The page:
Immigrant? Refugee? Newcomer? Undocumented? Illegal*? Non-status?
All of these words used to describe immigration status can be really confusing!
Here’s a quick guide to some of the different immigration statuses that you could have. If you’re unsure of your status, please visit a community agency or a Legal Clinic.
Visitor – Usually someone who has been in Canada for less than six months. Often there is an “entry date” marked in your passport that allows you to stay for six months after this date (unless there is an additional exit date stamped in your passport). If you stay longer than this date, and you haven’t done anything to change your status, you will be non-status. People with visitor status are unable to work or study.
Refugee Claimant – Someone who is fleeing persecution in their country, and seeking refuge in Canada, and has filed a refugee claim with the Canadian government.
Convention Refugee – Someone whose refugee claim has been granted by the government after having a hearing with the Immigration and Refugee Board (IRB). A convention refugee may also be someone who has resettled as a private or government-sponsored refugee.
Refused Refugee Claimant – Someone who has had a negative decision on their refugee claim, they may be eligible to appeal to the IRB or to apply for judicial review to the Federal Court.
International Student – Someone who has applied for and received a permit to study in Canada. This permit allows them to study at an approved school or institution.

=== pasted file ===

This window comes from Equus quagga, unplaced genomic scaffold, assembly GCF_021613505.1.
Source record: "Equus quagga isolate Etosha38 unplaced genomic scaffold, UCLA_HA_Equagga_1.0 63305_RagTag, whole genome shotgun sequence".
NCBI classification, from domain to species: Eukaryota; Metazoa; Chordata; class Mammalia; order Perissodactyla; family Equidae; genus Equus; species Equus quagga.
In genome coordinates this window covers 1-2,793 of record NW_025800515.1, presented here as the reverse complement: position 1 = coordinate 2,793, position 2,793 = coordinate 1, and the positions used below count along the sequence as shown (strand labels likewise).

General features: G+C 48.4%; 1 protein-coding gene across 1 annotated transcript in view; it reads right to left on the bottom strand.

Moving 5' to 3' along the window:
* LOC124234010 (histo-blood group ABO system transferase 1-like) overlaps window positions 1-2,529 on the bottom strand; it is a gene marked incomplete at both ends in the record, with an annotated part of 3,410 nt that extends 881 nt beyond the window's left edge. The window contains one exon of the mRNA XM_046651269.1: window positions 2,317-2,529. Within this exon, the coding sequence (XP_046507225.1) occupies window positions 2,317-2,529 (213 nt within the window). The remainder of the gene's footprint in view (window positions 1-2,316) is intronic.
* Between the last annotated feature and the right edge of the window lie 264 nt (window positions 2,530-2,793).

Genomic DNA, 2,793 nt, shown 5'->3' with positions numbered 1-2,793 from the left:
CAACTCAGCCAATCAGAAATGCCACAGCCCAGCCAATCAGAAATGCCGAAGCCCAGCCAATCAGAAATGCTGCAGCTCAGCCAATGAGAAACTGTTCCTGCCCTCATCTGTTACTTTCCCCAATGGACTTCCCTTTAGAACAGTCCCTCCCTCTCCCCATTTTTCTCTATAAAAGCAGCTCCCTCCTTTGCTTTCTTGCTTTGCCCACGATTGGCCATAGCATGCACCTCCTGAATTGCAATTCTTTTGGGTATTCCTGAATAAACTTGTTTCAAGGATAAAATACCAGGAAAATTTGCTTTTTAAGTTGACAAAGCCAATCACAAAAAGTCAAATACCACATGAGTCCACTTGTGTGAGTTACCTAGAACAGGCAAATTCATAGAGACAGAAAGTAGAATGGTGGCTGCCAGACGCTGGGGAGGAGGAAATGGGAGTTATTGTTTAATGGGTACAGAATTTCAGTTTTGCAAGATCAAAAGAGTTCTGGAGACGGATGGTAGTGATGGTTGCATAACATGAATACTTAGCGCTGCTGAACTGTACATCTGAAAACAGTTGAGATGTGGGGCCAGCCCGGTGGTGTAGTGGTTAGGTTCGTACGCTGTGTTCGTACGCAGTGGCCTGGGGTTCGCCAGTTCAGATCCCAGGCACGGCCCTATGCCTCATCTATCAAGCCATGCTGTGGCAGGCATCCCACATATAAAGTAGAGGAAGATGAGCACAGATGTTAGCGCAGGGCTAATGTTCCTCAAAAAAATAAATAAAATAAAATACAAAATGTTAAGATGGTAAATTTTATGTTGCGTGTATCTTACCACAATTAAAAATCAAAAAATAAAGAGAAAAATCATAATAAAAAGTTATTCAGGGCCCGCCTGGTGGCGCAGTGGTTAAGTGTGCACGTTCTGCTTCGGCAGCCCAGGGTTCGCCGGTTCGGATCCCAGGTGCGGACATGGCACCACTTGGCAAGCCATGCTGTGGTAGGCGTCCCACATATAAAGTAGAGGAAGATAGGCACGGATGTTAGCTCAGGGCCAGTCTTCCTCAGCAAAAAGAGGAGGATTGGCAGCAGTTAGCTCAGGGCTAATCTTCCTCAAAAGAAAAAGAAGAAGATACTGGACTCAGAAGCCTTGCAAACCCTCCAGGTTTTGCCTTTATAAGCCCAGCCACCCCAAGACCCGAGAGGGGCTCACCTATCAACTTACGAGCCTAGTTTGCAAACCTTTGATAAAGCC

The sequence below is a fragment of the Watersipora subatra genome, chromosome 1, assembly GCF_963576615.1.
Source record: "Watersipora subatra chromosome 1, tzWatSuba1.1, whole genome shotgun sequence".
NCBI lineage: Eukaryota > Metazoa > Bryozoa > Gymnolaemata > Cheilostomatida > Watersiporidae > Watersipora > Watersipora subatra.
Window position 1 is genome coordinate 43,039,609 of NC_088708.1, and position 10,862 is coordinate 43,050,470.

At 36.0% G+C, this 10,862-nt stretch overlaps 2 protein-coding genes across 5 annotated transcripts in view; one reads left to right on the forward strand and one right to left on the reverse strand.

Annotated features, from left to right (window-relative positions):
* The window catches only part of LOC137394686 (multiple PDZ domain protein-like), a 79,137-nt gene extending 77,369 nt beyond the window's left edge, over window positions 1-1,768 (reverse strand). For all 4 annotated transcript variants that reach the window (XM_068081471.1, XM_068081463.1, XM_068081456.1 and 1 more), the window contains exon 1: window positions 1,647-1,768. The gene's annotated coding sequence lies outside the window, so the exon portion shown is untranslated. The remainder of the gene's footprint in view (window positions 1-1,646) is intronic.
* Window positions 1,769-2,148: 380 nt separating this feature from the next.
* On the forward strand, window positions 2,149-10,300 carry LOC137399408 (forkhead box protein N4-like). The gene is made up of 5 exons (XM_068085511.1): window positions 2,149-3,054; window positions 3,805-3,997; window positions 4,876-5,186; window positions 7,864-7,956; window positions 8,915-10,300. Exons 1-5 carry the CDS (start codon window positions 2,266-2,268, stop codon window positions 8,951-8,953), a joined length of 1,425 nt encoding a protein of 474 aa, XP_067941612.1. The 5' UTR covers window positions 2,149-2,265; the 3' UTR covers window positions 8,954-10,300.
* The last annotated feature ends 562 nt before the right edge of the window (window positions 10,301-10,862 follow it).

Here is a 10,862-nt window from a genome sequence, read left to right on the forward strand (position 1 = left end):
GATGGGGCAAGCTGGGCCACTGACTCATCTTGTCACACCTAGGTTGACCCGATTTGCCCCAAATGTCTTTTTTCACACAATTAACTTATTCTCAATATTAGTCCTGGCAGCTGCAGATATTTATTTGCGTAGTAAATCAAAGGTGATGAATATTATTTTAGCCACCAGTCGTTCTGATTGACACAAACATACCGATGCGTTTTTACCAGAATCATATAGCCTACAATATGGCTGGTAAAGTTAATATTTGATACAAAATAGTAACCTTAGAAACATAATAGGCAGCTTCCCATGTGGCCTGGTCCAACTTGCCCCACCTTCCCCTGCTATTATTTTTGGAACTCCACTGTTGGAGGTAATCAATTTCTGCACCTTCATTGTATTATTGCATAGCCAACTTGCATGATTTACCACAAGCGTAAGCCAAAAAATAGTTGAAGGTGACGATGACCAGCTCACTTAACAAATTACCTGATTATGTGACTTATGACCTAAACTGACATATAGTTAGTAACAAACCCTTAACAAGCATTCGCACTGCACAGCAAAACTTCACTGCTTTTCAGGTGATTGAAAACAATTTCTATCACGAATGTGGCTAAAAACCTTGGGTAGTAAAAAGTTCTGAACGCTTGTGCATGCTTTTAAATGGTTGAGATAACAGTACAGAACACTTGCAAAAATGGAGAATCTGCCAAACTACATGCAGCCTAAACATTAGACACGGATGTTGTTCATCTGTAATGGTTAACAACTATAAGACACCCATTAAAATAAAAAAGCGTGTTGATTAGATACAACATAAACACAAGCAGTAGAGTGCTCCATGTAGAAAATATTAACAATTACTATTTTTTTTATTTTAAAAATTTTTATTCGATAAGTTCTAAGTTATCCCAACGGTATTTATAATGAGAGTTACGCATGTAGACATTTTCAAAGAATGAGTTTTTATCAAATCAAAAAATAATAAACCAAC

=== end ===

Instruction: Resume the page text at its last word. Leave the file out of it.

Temporary Resident Holder – Someone who has a temporary resident permit (TRP) – a special permit that is given to someone who has precarious status and in unique situations. This permit is usually valid for six months or to one two years.
Temporary Worker – Someone who has a work permit and a temporary resident visa. This status allows you to work in Canada for a period of time. There are many types of temporary worker programs and each carries different sets of guidelines and procedures.
Permanent Resident – Someone who has applied for and received permanent residence in Canada. This allows that person to stay in Canada permanently (with some exceptions).
Non-status (undocumented) – Someone who doesn’t have any of the statuses listed above (and is not a Canadian citizen). Someone in this situation may apply for permanent residence on Humanitarian and Compassionate Grounds (called an H&C application). Please note there are some conditions to be eligible to apply for this application.
Places to go:
- FCJ Refugee Centre – 208 Oakwood Avenue – www.fcjrefugeecentre.org – Call or email Philip Ackerman Youth Coordinator (416)469-9754 x 228, email@example.com to make an appointment – Monday to Friday 9:30 to 5:00, Saturdays 10:00 to 2:00
- please note that we in no way promote the use of this terminology as it is violent language and does not describe real experiences of immigration